Of course, the intellectual incoherence does not lie in the Bishop's ideals. Fifty years ago, and certainly at the time that Archbishop Fisher intervened in Princess Margaret's love life, these ideals were widely recognised and consequently enforced. Cabinet ministers would still have had mistresses, and Robin Cook would doubtless have been accompanied around Europe by his secretary, as Lloyd George was. But there would have been no question of divorce. What is incoherent or at least dishonest, is to pretend that the old dispensation constituted a pinnacle of behaviour from which we have, as it were, absent-mindedly slipped. There was nothing absent-minded about the abandonment of the old order.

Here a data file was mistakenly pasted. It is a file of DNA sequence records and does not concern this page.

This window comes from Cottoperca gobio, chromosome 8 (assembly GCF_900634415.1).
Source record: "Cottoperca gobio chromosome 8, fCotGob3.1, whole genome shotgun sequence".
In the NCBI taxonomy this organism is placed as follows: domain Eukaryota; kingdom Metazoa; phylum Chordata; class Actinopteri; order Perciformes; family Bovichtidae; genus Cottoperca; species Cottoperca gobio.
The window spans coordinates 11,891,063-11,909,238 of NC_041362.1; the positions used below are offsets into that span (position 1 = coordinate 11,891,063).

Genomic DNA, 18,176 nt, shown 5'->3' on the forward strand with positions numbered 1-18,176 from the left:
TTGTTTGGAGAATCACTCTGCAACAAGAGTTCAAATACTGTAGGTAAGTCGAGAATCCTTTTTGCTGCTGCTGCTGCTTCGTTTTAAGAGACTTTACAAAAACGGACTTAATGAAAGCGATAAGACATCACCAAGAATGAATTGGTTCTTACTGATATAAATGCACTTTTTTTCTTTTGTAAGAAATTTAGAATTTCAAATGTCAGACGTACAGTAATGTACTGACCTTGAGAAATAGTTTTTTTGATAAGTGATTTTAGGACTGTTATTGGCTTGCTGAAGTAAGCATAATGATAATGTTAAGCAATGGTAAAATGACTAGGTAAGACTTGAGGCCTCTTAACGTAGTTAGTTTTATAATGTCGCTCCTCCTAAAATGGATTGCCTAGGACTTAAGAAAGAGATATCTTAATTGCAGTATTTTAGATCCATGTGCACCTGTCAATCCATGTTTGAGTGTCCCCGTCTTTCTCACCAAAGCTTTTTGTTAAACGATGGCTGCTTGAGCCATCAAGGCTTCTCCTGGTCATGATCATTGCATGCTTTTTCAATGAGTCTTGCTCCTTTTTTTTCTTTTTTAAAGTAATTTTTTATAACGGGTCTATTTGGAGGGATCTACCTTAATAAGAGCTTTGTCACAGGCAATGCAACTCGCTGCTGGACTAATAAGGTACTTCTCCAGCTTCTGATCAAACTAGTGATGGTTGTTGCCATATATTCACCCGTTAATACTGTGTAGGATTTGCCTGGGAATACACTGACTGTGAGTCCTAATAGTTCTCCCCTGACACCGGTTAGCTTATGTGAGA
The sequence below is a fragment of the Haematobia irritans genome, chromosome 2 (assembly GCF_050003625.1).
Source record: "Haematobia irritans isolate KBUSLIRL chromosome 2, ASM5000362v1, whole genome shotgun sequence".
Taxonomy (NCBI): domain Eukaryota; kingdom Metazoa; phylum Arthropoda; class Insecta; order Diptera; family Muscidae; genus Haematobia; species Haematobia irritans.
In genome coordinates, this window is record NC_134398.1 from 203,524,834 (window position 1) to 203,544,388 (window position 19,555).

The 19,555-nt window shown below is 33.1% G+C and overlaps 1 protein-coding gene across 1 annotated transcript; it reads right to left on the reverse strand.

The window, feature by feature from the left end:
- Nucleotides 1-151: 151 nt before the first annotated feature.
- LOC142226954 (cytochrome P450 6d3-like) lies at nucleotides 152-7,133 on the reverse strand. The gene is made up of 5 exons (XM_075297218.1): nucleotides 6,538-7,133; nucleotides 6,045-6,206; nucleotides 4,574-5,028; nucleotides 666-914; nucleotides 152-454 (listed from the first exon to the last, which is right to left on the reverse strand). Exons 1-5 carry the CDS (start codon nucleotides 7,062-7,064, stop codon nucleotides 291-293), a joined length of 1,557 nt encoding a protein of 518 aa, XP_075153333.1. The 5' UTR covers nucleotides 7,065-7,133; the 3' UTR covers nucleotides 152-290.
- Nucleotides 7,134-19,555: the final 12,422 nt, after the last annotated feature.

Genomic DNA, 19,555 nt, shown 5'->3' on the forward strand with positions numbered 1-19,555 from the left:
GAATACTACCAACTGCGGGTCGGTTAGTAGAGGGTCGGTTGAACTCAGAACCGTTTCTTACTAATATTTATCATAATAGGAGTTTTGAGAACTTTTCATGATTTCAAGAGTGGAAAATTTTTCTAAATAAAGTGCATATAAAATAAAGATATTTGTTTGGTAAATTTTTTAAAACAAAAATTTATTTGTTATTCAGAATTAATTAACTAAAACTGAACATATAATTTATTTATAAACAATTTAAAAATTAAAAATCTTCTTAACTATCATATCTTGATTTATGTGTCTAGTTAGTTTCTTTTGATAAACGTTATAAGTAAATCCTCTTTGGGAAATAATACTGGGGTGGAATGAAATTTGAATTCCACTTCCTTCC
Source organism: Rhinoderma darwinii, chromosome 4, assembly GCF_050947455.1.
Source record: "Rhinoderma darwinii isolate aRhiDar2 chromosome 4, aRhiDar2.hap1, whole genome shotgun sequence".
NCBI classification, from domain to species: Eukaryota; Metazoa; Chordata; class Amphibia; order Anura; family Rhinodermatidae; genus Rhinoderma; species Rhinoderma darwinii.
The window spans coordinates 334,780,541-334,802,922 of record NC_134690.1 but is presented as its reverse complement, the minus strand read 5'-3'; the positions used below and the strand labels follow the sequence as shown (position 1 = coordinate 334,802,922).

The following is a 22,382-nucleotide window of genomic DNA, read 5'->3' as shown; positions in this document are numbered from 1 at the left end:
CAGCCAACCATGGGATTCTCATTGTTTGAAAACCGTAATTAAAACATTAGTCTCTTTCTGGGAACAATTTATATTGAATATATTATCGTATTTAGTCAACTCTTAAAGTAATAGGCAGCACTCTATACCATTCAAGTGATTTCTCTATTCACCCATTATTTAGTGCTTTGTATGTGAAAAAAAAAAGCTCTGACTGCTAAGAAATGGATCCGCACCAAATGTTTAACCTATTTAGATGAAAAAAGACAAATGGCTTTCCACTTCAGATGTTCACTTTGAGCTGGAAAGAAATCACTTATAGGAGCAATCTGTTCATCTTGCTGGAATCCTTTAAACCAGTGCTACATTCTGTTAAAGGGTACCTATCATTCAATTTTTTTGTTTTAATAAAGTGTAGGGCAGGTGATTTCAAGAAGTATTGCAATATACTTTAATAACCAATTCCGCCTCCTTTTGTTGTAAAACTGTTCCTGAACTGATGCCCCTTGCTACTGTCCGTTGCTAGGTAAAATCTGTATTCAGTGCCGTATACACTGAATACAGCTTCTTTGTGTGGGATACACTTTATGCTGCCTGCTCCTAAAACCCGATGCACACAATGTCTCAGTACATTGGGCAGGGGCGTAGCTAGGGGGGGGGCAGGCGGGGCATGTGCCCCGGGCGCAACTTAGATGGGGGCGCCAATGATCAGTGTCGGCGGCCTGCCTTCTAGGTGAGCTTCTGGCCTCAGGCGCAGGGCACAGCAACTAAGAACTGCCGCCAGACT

The Bishop of Durham got into all the broadsheets for suggesting that Prince Charles and Camilla Parker Bowles might marry. It was interesting that no one ran this as a split with the Bishop of Oxford, who had earlier suggested that it wouldn't matter if they didn't. The Daily Telegraph found one priest in the diocese of Newcastle, the Rev George Curry, to condemn the idea: "You cannot have the Church endorsing immorality particularly in a marriage ceremony which in the eyes of God is an adulterous union. The church is getting muddled in our moral views."